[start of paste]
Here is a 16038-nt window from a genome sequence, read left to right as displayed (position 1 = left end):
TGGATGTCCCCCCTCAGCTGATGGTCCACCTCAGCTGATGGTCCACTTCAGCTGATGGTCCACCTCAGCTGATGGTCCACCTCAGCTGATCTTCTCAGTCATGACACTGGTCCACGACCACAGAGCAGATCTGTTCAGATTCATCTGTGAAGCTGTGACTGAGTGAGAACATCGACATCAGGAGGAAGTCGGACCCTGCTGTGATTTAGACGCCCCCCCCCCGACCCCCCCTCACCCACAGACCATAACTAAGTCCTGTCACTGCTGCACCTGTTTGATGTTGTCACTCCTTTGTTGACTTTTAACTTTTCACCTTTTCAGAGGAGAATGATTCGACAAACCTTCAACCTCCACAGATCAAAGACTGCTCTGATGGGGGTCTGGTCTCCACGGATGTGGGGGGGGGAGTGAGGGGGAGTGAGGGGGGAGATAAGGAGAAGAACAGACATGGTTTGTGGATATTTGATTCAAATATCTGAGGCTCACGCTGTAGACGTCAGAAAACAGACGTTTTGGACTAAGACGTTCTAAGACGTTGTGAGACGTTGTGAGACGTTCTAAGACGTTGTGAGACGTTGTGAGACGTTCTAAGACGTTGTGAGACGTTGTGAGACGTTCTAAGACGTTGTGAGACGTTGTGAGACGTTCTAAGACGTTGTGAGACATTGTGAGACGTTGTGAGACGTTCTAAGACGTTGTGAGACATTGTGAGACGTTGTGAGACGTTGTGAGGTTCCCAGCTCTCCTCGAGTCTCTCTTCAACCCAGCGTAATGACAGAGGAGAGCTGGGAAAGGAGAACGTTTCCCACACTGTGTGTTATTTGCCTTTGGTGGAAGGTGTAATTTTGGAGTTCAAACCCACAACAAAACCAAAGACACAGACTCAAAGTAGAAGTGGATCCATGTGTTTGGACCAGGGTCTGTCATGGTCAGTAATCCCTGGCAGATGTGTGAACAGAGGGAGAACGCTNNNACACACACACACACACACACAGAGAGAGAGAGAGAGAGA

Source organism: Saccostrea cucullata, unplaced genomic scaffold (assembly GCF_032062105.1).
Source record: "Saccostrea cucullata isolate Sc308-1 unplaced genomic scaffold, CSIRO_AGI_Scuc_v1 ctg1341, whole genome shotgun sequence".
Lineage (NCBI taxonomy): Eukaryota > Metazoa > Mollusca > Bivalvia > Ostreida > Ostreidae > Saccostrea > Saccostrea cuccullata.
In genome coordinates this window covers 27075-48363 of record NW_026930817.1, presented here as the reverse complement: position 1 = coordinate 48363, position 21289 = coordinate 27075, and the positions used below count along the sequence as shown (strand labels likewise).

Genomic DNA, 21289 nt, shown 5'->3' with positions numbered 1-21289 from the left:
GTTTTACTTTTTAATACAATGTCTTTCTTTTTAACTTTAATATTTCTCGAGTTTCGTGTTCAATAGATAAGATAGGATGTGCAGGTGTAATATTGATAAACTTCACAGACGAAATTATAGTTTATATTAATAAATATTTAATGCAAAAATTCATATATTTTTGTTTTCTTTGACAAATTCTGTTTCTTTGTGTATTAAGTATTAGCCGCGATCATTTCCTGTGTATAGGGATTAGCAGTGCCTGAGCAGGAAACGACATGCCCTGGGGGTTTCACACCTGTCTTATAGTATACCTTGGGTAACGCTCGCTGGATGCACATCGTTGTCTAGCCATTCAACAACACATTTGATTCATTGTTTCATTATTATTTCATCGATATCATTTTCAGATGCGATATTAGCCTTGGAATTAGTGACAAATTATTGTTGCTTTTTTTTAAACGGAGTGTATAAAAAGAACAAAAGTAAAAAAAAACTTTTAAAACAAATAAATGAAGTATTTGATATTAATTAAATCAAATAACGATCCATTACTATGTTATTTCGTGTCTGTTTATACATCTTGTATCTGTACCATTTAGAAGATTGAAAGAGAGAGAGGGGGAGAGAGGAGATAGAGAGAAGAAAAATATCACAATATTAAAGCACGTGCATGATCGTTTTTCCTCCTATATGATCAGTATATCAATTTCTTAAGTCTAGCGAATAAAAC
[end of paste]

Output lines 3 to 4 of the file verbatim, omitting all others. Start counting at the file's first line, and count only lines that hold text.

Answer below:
Source organism: Saccostrea cucullata, unplaced genomic scaffold (assembly GCF_032062105.1).
Source record: "Saccostrea cucullata isolate Sc308-1 unplaced genomic scaffold, CSIRO_AGI_Scuc_v1 ctg1341, whole genome shotgun sequence".